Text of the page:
What you are about to see is German technology created on a small scale. By small, I mean tiny, by tiny I actually mean minuscule. This video shows the painstaking effort of a man possessed and obsessed with engineering perfection.
A V12 engine is a pretty complex piece of machinery, the beating heart of many a classic and modern supercar, but this German took on the impossible and decided to build one with the aid of magnifying glass. Although this tiny V12 engine can’t be installed into a car, it’s still fully functional when powered up. This mini engine is constructed from a combination of stainless steel, bronze and aluminium. It actually runs off compressed air, with a whopping 12 cubic cm displacement. Take a look at this video and watch the madman in action – ignore the accompanying music, obviously chosen by a German.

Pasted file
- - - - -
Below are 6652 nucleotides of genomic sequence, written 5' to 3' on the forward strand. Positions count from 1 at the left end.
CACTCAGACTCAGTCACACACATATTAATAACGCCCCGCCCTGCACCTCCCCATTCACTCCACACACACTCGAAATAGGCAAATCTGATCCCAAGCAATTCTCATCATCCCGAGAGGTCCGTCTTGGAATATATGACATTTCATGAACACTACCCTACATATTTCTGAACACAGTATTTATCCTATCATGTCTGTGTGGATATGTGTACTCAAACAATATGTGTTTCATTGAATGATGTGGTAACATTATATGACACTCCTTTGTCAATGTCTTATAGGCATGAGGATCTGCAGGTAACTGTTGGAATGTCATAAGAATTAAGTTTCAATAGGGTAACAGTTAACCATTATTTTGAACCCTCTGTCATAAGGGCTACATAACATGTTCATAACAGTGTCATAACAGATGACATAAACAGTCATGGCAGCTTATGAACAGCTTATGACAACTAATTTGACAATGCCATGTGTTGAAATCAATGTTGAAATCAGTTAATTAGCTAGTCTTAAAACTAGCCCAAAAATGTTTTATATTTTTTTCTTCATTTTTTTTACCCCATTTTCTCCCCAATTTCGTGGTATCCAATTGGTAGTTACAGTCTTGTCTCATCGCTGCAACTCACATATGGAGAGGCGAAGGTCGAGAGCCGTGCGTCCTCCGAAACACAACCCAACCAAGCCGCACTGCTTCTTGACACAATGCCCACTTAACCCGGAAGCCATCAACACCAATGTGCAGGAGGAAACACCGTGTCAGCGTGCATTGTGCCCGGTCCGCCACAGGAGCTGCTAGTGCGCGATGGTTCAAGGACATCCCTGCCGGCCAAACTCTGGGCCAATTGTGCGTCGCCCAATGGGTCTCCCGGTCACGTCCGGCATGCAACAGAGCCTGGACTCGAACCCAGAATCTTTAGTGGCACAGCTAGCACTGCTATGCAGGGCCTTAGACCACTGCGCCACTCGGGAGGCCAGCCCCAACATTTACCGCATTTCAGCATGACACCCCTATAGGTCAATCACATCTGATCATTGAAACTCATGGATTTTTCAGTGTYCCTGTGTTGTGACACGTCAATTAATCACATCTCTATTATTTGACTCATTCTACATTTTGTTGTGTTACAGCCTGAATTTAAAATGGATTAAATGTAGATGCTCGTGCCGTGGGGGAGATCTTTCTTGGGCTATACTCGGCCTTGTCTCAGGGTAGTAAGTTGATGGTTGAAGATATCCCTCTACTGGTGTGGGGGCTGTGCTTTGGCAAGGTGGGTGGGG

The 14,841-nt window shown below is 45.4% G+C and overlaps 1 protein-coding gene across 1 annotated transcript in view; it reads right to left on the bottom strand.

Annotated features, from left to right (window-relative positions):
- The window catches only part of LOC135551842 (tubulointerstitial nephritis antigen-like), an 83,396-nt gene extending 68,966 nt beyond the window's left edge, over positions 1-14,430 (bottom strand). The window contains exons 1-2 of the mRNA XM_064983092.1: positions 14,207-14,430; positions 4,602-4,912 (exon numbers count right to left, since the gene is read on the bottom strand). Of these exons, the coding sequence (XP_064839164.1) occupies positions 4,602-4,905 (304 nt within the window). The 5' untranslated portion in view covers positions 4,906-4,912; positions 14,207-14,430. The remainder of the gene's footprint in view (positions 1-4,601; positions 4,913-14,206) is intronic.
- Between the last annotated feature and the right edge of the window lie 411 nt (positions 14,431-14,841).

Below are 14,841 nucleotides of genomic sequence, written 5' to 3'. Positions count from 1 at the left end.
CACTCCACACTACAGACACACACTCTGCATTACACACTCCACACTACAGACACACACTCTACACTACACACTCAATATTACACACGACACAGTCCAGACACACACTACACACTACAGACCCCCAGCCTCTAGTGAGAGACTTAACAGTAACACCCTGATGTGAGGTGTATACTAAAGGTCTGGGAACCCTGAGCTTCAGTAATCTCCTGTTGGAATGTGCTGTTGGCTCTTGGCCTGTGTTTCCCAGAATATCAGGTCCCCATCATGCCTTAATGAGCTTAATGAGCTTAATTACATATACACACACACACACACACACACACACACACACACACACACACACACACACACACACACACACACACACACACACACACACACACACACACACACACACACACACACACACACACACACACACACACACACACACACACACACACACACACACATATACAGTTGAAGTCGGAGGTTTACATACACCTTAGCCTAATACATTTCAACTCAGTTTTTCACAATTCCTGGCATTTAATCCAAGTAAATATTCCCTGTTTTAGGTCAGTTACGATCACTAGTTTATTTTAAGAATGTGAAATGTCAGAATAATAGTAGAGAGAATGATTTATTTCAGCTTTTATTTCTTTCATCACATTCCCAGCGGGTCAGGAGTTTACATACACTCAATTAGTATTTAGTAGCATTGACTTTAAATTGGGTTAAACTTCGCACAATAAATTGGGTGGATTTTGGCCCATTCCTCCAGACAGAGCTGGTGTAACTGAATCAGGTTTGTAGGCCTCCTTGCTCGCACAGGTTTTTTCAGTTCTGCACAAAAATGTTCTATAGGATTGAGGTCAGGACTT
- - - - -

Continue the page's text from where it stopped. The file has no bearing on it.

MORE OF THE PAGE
Impressive, eh? Whilst watching this, it reminded me of a video I’d seen when I was a teen. After a little research, I found it in all its glory. The project started in 1978, and after 20,000 man-hours and 15 years of painstaking dedication, Telecom engineer, Pierre Scerri built a 1:3 scaled down and fully functional Ferrari 312 PB replica. The engine, gearbox, dials, and all parts had to come from handmade molds. This chap even built the engine valves and springs and took five years creating the Ferrari’s reverse gear. Leaving Jeremy Clarkson lost for words, Pierre even managed to extract the right Ferrari note out of his handmade engine. “I could not buy one, I had to make one,” Pierre says – if this isn’t a motivational and inspired film, I don’t know what is.